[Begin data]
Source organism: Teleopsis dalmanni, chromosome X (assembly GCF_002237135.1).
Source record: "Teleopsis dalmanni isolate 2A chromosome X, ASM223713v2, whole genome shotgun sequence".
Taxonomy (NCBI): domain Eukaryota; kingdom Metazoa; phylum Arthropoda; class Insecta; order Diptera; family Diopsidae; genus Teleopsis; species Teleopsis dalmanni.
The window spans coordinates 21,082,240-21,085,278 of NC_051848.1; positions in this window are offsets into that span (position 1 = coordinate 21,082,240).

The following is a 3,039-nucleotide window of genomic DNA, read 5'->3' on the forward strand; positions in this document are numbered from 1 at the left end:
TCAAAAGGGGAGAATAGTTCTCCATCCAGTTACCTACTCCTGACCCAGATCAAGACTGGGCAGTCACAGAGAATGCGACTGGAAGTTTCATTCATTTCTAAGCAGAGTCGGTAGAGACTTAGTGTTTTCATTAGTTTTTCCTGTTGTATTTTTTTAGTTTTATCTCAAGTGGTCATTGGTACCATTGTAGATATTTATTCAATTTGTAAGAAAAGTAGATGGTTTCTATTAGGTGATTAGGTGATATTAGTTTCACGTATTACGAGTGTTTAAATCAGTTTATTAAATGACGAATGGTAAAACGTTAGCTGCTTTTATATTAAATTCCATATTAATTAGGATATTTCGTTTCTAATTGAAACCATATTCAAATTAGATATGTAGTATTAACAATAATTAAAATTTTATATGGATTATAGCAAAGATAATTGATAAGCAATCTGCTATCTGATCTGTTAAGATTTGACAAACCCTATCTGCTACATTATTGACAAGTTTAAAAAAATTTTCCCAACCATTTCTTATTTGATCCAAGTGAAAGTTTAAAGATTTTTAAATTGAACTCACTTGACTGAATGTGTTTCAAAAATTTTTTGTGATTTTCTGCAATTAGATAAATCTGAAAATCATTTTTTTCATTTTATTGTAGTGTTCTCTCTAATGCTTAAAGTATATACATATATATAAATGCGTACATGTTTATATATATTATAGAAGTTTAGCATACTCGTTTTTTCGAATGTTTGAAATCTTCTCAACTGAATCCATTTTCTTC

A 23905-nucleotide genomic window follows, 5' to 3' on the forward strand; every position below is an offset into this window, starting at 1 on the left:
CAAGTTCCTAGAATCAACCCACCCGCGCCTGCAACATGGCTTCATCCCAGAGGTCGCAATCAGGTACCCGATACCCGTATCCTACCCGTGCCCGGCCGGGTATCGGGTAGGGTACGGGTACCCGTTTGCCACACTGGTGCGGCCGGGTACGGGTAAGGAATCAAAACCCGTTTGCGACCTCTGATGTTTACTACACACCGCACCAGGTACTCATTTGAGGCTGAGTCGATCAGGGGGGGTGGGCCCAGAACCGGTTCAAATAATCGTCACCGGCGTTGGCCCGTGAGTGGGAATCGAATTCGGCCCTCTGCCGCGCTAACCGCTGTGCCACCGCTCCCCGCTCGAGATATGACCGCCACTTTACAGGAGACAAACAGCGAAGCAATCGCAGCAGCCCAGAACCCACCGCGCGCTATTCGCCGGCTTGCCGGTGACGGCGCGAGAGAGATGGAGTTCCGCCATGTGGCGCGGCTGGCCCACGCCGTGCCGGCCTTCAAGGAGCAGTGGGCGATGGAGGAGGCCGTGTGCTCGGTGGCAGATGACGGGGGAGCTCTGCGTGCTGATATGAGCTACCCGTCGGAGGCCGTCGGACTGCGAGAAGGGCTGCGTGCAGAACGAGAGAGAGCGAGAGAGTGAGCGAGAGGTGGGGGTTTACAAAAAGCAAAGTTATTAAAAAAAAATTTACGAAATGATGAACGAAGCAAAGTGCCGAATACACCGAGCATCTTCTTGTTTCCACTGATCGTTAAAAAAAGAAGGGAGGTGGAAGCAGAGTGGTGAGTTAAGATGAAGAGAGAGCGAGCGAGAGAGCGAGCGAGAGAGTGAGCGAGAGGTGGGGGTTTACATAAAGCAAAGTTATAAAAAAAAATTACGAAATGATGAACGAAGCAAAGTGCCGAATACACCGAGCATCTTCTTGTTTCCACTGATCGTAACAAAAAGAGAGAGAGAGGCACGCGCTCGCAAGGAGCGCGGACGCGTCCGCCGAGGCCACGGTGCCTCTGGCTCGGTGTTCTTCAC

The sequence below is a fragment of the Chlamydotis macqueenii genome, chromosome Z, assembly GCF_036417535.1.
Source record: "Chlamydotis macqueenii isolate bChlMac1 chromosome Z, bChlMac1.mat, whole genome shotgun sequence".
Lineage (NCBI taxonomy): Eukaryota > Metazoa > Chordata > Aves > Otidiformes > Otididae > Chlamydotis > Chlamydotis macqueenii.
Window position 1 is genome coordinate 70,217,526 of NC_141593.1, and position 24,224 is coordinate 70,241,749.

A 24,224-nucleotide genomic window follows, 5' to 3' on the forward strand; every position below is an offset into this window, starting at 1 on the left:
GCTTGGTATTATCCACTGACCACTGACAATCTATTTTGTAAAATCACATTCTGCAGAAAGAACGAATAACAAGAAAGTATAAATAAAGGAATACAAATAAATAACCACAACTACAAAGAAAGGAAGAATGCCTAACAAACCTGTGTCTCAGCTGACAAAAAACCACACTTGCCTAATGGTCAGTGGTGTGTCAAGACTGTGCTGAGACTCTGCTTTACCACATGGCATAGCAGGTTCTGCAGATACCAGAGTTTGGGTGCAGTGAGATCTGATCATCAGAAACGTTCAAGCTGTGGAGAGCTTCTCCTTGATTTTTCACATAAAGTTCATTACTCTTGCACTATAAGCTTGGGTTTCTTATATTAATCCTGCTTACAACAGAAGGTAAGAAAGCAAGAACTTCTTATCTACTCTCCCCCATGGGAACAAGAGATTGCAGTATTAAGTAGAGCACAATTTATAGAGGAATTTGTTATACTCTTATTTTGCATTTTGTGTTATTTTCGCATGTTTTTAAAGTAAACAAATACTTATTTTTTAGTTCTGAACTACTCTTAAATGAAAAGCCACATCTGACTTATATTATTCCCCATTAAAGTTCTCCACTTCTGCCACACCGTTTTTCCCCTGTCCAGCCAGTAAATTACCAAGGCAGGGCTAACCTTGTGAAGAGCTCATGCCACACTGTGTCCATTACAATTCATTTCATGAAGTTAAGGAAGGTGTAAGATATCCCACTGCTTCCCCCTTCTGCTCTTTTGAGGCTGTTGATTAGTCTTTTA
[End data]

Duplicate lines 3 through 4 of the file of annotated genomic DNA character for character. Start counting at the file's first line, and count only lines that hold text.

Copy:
Taxonomy (NCBI): domain Eukaryota; kingdom Metazoa; phylum Arthropoda; class Insecta; order Diptera; family Diopsidae; genus Teleopsis; species Teleopsis dalmanni.
The window spans coordinates 21,082,240-21,085,278 of NC_051848.1; positions in this window are offsets into that span (position 1 = coordinate 21,082,240).